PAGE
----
It was October 2010. A man in a Halloween mask used a realistic-looking toy shotgun to rob a Family Dollar near Cavalier Manor.
He broke in through the roof, forced an employee into a restroom and stole $500 from the safe before running out a back door, according to court documents. A moment later, the robber tossed the gun and mask into a nearby dumpster and disappeared.
The only real hope police had of identifying the culprit came in the form of a little DNA recovered from the mask. They say it may have been enough.
Investigators using the state’s DNA database linked Thomas Winston Jones, 23, of Portsmouth, to the stickup, according to a search warrant affidavit filed in Chesapeake Circuit Court. No charges have been filed while police continue to investigate, but the affidavit indicates Jones’ DNA matches a sample recovered from the mask.
DNA also linked Jones to a sweatshirt left behind after an unrelated residential burglary in December 2011 in Portsmouth, the affidavit said.
“The database doesn’t always let us solve a case, but it’s a great start,” said Detective Larry Gibbs, the investigator handling the Family Dollar robbery. “Sometimes DNA is the only thing you’ve got.”
Jones – who is serving a five-year sentence for a pair of 2012 burglary convictions – declined an interview request.
Jones would not be the first suspect charged because of the state’s DNA database.
Police in Virginia have been using DNA since 1989, when the state became the first in the nation to adopt the technology for criminal investigations, according to Brad Jenkins, biology program manager for the state’s Department of Forensic Science. The following year, the state became the first to establish a DNA database investigators could use to identify criminal suspects.
Although civil libertarians raise objections to the database, DNA has since played an integral role in solving more than 9,000 crimes in Virginia, according to state statistics.
“It’s used all the time now,” Portsmouth Commonwealth’s Attorney Earle Mobley said. “And not just for murders and rape.”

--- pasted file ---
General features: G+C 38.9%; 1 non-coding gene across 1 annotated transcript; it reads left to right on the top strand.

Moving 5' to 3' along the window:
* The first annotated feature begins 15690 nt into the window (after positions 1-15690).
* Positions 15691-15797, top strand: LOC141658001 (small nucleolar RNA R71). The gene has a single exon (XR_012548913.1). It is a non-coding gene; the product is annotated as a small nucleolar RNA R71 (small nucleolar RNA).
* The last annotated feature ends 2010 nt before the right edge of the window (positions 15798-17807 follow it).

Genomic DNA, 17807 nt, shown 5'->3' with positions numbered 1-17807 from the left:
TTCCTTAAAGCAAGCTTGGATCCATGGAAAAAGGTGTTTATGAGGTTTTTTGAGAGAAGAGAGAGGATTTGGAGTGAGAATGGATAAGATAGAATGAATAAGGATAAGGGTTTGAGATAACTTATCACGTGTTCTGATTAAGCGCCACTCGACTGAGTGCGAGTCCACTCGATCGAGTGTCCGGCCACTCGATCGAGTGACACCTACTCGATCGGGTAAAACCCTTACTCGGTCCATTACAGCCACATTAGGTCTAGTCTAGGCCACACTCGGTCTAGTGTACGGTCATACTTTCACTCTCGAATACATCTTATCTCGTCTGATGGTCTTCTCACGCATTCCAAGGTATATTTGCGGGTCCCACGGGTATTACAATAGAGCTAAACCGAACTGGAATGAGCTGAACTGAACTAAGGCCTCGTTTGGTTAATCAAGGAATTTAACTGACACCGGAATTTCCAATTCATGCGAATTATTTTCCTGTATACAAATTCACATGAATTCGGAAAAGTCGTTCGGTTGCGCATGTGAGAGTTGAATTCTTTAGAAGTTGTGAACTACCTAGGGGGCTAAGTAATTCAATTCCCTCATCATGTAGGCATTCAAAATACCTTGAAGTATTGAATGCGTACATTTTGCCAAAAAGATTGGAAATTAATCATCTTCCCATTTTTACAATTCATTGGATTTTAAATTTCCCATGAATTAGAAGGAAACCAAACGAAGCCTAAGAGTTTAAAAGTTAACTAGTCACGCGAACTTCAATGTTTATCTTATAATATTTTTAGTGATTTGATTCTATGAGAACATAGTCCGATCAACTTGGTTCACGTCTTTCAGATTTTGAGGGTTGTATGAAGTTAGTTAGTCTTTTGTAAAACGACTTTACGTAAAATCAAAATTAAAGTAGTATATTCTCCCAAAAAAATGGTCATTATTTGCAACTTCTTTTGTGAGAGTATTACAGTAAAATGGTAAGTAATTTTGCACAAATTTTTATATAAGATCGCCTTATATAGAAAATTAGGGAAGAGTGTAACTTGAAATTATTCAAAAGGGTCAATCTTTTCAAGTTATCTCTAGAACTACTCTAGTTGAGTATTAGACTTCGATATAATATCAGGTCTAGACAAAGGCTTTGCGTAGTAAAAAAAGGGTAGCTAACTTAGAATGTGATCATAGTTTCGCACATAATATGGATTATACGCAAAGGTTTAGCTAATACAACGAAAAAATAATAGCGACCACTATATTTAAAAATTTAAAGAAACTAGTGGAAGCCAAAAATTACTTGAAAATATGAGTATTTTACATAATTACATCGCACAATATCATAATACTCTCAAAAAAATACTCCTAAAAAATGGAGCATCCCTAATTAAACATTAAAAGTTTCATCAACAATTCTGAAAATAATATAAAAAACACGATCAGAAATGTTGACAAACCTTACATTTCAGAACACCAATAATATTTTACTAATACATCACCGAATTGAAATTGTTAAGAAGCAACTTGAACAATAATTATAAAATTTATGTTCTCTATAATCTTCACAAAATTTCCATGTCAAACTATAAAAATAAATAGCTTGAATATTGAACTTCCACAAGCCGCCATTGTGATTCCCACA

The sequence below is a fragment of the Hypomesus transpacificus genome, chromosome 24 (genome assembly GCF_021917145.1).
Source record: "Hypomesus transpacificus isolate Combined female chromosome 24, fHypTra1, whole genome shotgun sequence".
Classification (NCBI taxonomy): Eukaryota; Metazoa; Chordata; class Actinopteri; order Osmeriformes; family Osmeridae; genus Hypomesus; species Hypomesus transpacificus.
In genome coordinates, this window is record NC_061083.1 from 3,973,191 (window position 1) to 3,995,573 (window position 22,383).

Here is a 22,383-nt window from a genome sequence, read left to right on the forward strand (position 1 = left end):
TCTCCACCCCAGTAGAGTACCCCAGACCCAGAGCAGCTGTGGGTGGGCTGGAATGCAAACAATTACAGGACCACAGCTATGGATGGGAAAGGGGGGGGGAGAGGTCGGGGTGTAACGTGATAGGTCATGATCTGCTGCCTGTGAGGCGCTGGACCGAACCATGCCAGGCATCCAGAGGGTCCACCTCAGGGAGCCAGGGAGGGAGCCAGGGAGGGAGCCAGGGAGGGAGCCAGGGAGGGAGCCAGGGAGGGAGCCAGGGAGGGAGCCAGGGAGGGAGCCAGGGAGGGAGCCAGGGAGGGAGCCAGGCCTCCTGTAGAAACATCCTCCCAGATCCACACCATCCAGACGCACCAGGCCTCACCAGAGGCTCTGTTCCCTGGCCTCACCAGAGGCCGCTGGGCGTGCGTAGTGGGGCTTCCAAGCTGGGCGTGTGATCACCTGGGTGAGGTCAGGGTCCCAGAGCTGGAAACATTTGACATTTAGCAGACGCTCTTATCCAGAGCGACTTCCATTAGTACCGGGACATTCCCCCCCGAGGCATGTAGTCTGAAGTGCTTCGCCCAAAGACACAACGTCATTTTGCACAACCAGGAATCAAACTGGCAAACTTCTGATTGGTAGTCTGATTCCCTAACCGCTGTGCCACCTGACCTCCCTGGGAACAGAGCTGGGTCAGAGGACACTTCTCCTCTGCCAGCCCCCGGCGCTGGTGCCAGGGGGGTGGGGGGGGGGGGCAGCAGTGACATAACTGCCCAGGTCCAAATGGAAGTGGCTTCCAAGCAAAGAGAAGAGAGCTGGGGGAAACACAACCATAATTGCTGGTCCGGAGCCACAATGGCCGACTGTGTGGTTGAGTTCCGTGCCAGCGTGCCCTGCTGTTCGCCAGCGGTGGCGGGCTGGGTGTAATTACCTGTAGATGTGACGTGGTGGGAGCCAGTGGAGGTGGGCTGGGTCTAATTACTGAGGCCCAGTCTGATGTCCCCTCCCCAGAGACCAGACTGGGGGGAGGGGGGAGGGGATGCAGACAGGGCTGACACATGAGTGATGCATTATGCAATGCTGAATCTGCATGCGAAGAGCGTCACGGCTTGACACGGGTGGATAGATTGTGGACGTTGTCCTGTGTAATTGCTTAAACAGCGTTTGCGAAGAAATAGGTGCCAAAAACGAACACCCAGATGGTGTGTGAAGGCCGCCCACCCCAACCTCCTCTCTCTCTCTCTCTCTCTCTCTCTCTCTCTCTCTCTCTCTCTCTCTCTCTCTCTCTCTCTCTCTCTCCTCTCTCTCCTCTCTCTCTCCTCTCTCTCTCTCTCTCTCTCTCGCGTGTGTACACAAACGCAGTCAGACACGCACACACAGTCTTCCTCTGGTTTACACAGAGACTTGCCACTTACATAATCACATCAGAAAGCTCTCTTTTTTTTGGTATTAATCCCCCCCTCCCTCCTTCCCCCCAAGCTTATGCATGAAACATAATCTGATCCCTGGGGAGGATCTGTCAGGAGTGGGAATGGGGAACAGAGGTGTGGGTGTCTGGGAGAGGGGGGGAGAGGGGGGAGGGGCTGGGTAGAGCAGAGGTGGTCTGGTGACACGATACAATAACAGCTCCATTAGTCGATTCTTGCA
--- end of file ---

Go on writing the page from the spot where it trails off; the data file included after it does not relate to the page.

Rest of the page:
Only about one-fifth of the solved cases involved those types of crimes, Jenkins said. The bulk – two-thirds – involved robberies, burglaries and other thefts.
Jenkins attributed much of the database’s success to its growth. It has more than tripled in size in the past 15 years. More than 14,000 samples were added between 2012 and 2013.
“The larger the database, the more hits you are going to get,” Jenkins said, noting it contains more than 372,000 DNA profiles – some from unidentified suspects and others from convicted criminals.
Most of the database’s growth is due to stringent state laws that mandate the collection of DNA from felons. Jenkins said all adults and most juveniles convicted of a felony and some misdemeanor sex crimes since July 1990 have been required to give the state a sample. He added that anyone arrested and charged with murder or sexual assault also must submit a sample. Those samples, however, will be removed if the suspects later win their cases, he said.
It is unclear why police started to probe Jones’ role in the Family Dollar robbery and residential burglary only this year.
Jones was sentenced in February 2010 in Portsmouth Circuit Court on three felonies, meaning his DNA should have been entered into the database before the October 2010 robbery. The search warrant affidavit, which sought a fresh sample of Jones’ DNA so police could confirm their initial findings, indicates the lab linked Jones to the mask in December 2010 and to the sweatshirt in March 2012.
Jones pleaded guilty to two additional felonies in June 2012 and was sentenced to five years in prison.
Civil libertarians oppose the state’s use of the DNA database, arguing the government should not be collecting anything as personal as a person’s genetic information.
“DNA is fundamentally different from fingerprints,” said Claire Guthrie Gastañaga, executive director of the American Civil Liberties Union of Virginia.
She noted the government can learn nothing from a fingerprint but what a person’s finger looks like. DNA, however, can reveal much about who people are and where they come from.
“It is our genetic blueprint and can be used to determine private medical issues,” she said.
ACLU talking points provided by Gastañaga also said bigger DNA databases can hinder law enforcement by overwhelming crime labs and diverting resources from other investigative techniques.
She opposed the expansion of Virginia’s database this year when legislators tried unsuccessfully to require people to submit samples when arrested on several additional misdemeanor charges, including indecent exposure, sexual battery and peeping into a dwelling.
“Our Constitution makes clear that people are innocent until proven guilty in a court of law; being charged with a crime is not the same as being convicted,” Gastañaga said.
Mobley had only one complaint about the state’s DNA lab: turnaround time.
He said it can take weeks, if not months, for the lab to confirm a DNA match.
“I wish there was more funding in the state,” Mobley said. “Our only problem is the wait.”
©2014 The Virginian-Pilot (Norfolk, Va.)